USA v. Joshua Vidal, No. 13-2068 (7th Cir. 2013)Annotate this Case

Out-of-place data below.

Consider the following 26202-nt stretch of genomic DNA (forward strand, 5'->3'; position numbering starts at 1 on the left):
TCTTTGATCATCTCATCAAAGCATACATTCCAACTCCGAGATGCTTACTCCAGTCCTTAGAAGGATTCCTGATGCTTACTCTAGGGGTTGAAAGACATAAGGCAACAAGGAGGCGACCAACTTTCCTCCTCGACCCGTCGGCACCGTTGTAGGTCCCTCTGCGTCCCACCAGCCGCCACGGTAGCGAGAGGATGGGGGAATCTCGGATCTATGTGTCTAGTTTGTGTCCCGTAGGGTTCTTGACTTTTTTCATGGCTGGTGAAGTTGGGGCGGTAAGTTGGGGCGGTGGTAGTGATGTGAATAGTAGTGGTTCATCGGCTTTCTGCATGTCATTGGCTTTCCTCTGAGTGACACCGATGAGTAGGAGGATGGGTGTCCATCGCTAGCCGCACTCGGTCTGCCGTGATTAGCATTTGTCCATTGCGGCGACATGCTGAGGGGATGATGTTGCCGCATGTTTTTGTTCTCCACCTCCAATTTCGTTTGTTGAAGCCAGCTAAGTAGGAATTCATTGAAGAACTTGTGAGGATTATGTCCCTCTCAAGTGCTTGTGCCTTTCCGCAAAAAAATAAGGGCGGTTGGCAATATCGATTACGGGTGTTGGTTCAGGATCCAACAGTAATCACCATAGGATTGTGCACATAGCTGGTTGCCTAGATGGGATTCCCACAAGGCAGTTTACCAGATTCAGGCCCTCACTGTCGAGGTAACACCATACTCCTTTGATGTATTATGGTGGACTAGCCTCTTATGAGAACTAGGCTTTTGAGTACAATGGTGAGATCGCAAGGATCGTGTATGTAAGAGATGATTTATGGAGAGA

NONPRECEDENTIAL DISPOSITION To be cited only in accordance with Fed. R. App. P. 32.1 United States Court of Appeals For the Seventh Circuit Chicago, Illinois 60604 Submitted December 2, 2013 Decided December 9, 2013 Before DIANE P. WOOD, Chief Judge RICHARD A. POSNER, Circuit Judge ILANA DIAMOND ROVNER, Circuit Judge Appeal from the United States District No. 13 2068 Court for the Northern District of Illinois, Eastern Division. UNITED STATES OF AMERICA, Plaintiff Appellee, No. 10 CR 618 1 v. Amy J. St. Eve, Judge. JOSHUA VIDAL, Defendant Appellant. O R D E R This is Joshua Vidal s second appeal from the sentence he received for various drug related offenses. After pleading guilty to conspiracy to possess with intent to distribute five kilograms or more of cocaine, attempt to possess with intent to distribute the same amount, attempting to rob a stash house, and possessing a firearm in furtherance of these crimes, Vidal received a sentence of 270 months 210 months for the drug and No. 13 2068 Page 2 robbery crimes, followed by a consecutive term of 60 months for the firearm crime. He appealed, and we found that the district court had not adequately addressed at sentencing Vidal s argument for a lesser sentence because of his mental health problems, his principal argument in mitigation. Acknowledging that the district court had broad discretion over the ultimate sentence, and that it might even choose the same one, we remanded for further proceedings. United States v. Vidal, 705 F.3d 742 (7th Cir. 2013). On remand, the district court held a resentencing hearing on April 29, 2013, at which it allowed the parties to address its concern about Vidal s extreme violence and potential danger to the community. It also considered a letter from Vidal s father, and it allowed Vidal to speak on his own behalf. It then considered the various factors listed in 18 U.S.C. § 3553(a). As this court had requested, it paid particular attention to Vidal s mental health history. It explained the weight that it believed should be given to the expert s report and why, notwithstanding the expert s opinion, it found that Vidal s violent background and the extensive nature of his criminal history largely outweighed any mitigating effect attributable to his mental health. Nevertheless, the court chose a lower sentence for Vidal on remand: 168 months imprisonment on Counts 1, 2, and 3, to run concurrently, and a consecutive term of 60 months on Count 4, for a total sentence of 228 months. Vidal has appealed again from his new sentence, but counsel believes that the appeal is frivolous and has moved to withdraw under Anders v. California, 386 U.S. 738 (1967). Accepting our invitation to respond, see Cir. R. 51(b), Vidal has filed a statement opposing counsel s motion. We limit our review to the potential issues identified in counsel s facially adequate brief and Vidal s response. See United States v. Schuh, 289 F.3d 968, 973 74 (7th Cir. 2002). Vidal proposes three issues for review: the validity of the sentencing disparity between codefendants; sentencing entrapment or manipulation; and the alleged failure of the district court to award a reduction for his diminished capacity pursuant to U.S. S.G. § 5K2.13. With the exception of the third point, however, which we will assume lies within the scope of our remand, it is too late for him to present these arguments. They were not raised in his first appeal, and they have therefore been waived. See United States v. Husband, 312 F.3d 247, 250 51 (7th Cir. 2002). Counsel considers whether Vidal might challenge the accuracy of the court s calculation of his guidelines range or the reasonableness of his sentence, but she concludes that neither course holds any promise for him. We agree with that assessment. At his original sentencing hearing, Vidal specifically stated that he had no No. 13 2068 Page 3 objections to the calculations contained in his presentence investigation report, and he reiterated that point at the resentencing hearing. He has thus definitively waived that argument. As for the substantive reasonableness of the sentence, counsel points out that the guidelines range (including the consecutive sentence required for the firearms offense) was 270 to 322 months. Vidal s sentence after the remand is 228 months, significantly below that range. Vidal offers no reason to think that this sentence is unreasonable. Nor do we see any possible procedural argument that he could raise this time around. As we said, Vidal has waived any argument about the correctness of the guidelines range, and the district court s expanded explanation of its evaluation of the factors in § 3553(a) was more than adequate. We therefore GRANT counsel s motion to withdraw and DISMISS the appeal.